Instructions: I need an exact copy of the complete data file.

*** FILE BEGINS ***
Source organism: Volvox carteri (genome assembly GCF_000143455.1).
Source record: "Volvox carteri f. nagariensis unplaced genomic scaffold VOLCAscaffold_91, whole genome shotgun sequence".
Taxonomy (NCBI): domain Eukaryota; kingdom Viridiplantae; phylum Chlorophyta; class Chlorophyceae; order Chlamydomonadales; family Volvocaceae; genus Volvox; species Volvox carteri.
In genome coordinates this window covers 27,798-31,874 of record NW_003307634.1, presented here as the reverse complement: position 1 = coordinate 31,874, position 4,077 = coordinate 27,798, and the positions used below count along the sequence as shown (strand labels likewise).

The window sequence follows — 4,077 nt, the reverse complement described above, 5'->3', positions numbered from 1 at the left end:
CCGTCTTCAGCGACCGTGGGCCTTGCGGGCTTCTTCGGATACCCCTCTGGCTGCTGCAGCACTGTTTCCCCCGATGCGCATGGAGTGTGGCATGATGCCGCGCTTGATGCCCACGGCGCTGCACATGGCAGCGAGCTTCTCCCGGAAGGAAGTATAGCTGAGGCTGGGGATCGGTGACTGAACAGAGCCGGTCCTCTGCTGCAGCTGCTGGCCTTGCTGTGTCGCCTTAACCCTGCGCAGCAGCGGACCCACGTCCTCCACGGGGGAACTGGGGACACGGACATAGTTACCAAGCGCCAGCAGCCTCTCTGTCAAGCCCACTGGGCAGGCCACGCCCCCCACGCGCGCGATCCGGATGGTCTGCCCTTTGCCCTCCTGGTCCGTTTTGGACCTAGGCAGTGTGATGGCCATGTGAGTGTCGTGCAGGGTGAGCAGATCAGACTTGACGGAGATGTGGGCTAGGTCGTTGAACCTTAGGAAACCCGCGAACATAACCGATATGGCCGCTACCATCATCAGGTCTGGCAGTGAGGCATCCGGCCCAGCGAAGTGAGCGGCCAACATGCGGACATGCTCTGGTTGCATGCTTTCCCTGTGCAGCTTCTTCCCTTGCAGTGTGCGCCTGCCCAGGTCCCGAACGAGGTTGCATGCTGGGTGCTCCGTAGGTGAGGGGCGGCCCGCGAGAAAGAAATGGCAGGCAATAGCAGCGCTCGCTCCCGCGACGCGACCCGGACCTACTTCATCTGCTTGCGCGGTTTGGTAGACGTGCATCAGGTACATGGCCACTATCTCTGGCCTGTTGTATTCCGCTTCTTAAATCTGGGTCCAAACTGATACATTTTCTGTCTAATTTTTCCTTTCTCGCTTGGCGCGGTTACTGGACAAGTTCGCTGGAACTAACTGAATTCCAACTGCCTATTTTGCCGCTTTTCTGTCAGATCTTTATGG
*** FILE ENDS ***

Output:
Source organism: Volvox carteri (genome assembly GCF_000143455.1).
Source record: "Volvox carteri f. nagariensis unplaced genomic scaffold VOLCAscaffold_91, whole genome shotgun sequence".
Taxonomy (NCBI): domain Eukaryota; kingdom Viridiplantae; phylum Chlorophyta; class Chlorophyceae; order Chlamydomonadales; family Volvocaceae; genus Volvox; species Volvox carteri.
In genome coordinates this window covers 27,798-31,874 of record NW_003307634.1, presented here as the reverse complement: position 1 = coordinate 31,874, position 4,077 = coordinate 27,798, and the positions used below count along the sequence as shown (strand labels likewise).

The window sequence follows — 4,077 nt, the reverse complement described above, 5'->3', positions numbered from 1 at the left end:
CCGTCTTCAGCGACCGTGGGCCTTGCGGGCTTCTTCGGATACCCCTCTGGCTGCTGCAGCACTGTTTCCCCCGATGCGCATGGAGTGTGGCATGATGCCGCGCTTGATGCCCACGGCGCTGCACATGGCAGCGAGCTTCTCCCGGAAGGAAGTATAGCTGAGGCTGGGGATCGGTGACTGAACAGAGCCGGTCCTCTGCTGCAGCTGCTGGCCTTGCTGTGTCGCCTTAACCCTGCGCAGCAGCGGACCCACGTCCTCCACGGGGGAACTGGGGACACGGACATAGTTACCAAGCGCCAGCAGCCTCTCTGTCAAGCCCACTGGGCAGGCCACGCCCCCCACGCGCGCGATCCGGATGGTCTGCCCTTTGCCCTCCTGGTCCGTTTTGGACCTAGGCAGTGTGATGGCCATGTGAGTGTCGTGCAGGGTGAGCAGATCAGACTTGACGGAGATGTGGGCTAGGTCGTTGAACCTTAGGAAACCCGCGAACATAACCGATATGGCCGCTACCATCATCAGGTCTGGCAGTGAGGCATCCGGCCCAGCGAAGTGAGCGGCCAACATGCGGACATGCTCTGGTTGCATGCTTTCCCTGTGCAGCTTCTTCCCTTGCAGTGTGCGCCTGCCCAGGTCCCGAACGAGGTTGCATGCTGGGTGCTCCGTAGGTGAGGGGCGGCCCGCGAGAAAGAAATGGCAGGCAATAGCAGCGCTCGCTCCCGCGACGCGACCCGGACCTACTTCATCTGCTTGCGCGGTTTGGTAGACGTGCATCAGGTACATGGCCACTATCTCTGGCCTGTTGTATTCCGCTTCTTAAATCTGGGTCCAAACTGATACATTTTCTGTCTAATTTTTCCTTTCTCGCTTGGCGCGGTTACTGGACAAGTTCGCTGGAACTAACTGAATTCCAACTGCCTATTTTGCCGCTTTTCTGTCAGATCTTTATGG